Days after Afghan women hit the streets demanding female representation in the government of Afghanistan, a Taliban spokesperson made it clear that there would be no female participation in politics.
While speaking to TOLO News, Taliban spokesman Sayed Zekrullah Hashimi emphasised, “It is not necessary for a woman to be in the Cabinet.” He made it clear to the presenter that the Talibs did not believe that women are equal to men. “We do not consider them half of the society. What kind of half? The half in itself is misdefined here.”
He then went on to blame women of ‘prostitution’ in offices under the US-backed Afghan government in Kabul for the last 20 years. Hashimi further added, “The female protesters do not represent all women of Afghanistan, who give birth to children and educate them on Islamic ethics.”
The Taliban spokesperson claimed that the role of women was limited to producing babies. On being pressed about female representation in the Interim government, he stated, “Women cannot do the work of Afghan Ministry. It is like you put something on her neck that she can’t carry.”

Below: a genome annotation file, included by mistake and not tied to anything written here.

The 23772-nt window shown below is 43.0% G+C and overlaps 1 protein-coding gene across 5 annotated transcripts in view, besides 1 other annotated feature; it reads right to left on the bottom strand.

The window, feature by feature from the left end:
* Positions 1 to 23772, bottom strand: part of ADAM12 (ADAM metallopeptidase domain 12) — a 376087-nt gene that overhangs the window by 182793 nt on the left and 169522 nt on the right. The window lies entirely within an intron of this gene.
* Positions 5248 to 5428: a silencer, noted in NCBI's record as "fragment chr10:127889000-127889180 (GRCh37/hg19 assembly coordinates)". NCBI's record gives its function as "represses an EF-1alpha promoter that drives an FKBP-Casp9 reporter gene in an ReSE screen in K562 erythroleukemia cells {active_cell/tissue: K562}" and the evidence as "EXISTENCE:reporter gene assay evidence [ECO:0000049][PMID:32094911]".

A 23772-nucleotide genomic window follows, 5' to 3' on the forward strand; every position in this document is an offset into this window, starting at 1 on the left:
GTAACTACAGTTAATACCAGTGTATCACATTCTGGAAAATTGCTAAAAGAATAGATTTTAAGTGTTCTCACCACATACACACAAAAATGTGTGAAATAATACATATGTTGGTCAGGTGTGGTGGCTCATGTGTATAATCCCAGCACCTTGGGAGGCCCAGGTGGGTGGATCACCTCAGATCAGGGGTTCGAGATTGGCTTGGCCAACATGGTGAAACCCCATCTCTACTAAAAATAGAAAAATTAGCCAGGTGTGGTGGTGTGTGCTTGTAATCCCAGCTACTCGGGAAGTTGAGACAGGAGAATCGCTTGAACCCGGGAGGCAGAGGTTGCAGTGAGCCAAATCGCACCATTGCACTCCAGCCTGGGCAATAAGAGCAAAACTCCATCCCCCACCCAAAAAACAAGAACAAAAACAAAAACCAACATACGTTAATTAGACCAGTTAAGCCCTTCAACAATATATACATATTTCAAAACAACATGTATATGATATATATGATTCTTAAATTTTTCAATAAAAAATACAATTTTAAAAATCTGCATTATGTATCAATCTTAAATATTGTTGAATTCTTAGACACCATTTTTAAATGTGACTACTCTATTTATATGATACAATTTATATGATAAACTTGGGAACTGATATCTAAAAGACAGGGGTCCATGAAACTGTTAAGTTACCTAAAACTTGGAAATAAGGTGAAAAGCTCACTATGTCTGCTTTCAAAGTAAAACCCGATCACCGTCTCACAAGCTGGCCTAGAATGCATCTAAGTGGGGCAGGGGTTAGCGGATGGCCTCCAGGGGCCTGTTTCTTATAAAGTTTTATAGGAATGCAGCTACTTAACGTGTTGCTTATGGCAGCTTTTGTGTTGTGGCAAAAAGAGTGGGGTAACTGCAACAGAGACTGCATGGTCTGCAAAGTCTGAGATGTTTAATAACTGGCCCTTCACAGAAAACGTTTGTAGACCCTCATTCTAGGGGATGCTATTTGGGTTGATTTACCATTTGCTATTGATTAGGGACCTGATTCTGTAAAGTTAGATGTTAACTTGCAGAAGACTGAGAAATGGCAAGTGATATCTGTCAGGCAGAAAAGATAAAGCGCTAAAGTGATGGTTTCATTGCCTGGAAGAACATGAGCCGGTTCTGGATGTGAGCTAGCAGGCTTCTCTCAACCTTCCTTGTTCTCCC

A Taliban spokesman on @TOLOnews: “A woman can’t be a minister, it is like you put something on her neck that she can’t carry. It is not necessary for a woman to be in the cabinet, they should give birth & women protesters can’t represent all women in AFG.”— Natiq Malikzada (@natiqmalikzada) September 9, 2021
Video with subtitles👇 pic.twitter.com/CFe4MokOk0
Under the previous Taliban regime (1996-2001), women were prevented from pursuing education, and getting a job. They had to cover themselves from head to toe and had to be accompanied by a male guardian at all times. Earlier in August, Taliban spokesperson Zabiullah Mujahid warned women from going to work for their own safety as ‘some’ of the Talibs were yet to be trained against hurting women. “We are worried our forces who are new and have not been yet trained very well may mistreat women,” he had cautioned.
Recently, a video of Talibs casually expressing their misogynistic views against women had revealed why the Taliban’s promise of embracing a more moderate outlook was nothing more than a window dressing, aimed to project a mirage of refinement to gain international legitimacy and suppress internal opposition.
A BBC journalist recently took to Twitter to share a video in which a Talib was seen making an appalling analogy to justify the hijab. Explaining the importance of the hijab, the Talibani official says: “Do you buy a sliced melon or an intact melon. Of course the intact one. A woman without a hijab is like a sliced melon.”